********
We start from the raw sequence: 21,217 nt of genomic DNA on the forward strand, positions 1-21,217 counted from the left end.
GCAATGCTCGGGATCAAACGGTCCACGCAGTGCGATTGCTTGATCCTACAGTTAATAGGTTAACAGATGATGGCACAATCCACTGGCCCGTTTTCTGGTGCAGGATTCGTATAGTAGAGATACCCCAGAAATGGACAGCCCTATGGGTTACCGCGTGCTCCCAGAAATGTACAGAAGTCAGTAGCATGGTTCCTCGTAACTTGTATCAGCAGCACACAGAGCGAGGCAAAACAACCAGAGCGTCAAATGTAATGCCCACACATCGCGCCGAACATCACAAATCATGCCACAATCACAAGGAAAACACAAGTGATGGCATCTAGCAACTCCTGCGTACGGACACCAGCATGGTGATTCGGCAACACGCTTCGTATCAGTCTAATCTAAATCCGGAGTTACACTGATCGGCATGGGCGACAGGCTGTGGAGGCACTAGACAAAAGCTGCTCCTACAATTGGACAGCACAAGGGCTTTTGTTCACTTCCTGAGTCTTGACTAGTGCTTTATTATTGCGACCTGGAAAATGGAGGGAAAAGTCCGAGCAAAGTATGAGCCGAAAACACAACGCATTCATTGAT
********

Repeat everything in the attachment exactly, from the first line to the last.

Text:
We start from the raw sequence: 21,217 nt of genomic DNA on the forward strand, positions 1-21,217 counted from the left end.
GCAATGCTCGGGATCAAACGGTCCACGCAGTGCGATTGCTTGATCCTACAGTTAATAGGTTAACAGATGATGGCACAATCCACTGGCCCGTTTTCTGGTGCAGGATTCGTATAGTAGAGATACCCCAGAAATGGACAGCCCTATGGGTTACCGCGTGCTCCCAGAAATGTACAGAAGTCAGTAGCATGGTTCCTCGTAACTTGTATCAGCAGCACACAGAGCGAGGCAAAACAACCAGAGCGTCAAATGTAATGCCCACACATCGCGCCGAACATCACAAATCATGCCACAATCACAAGGAAAACACAAGTGATGGCATCTAGCAACTCCTGCGTACGGACACCAGCATGGTGATTCGGCAACACGCTTCGTATCAGTCTAATCTAAATCCGGAGTTACACTGATCGGCATGGGCGACAGGCTGTGGAGGCACTAGACAAAAGCTGCTCCTACAATTGGACAGCACAAGGGCTTTTGTTCACTTCCTGAGTCTTGACTAGTGCTTTATTATTGCGACCTGGAAAATGGAGGGAAAAGTCCGAGCAAAGTATGAGCCGAAAACACAACGCATTCATTGAT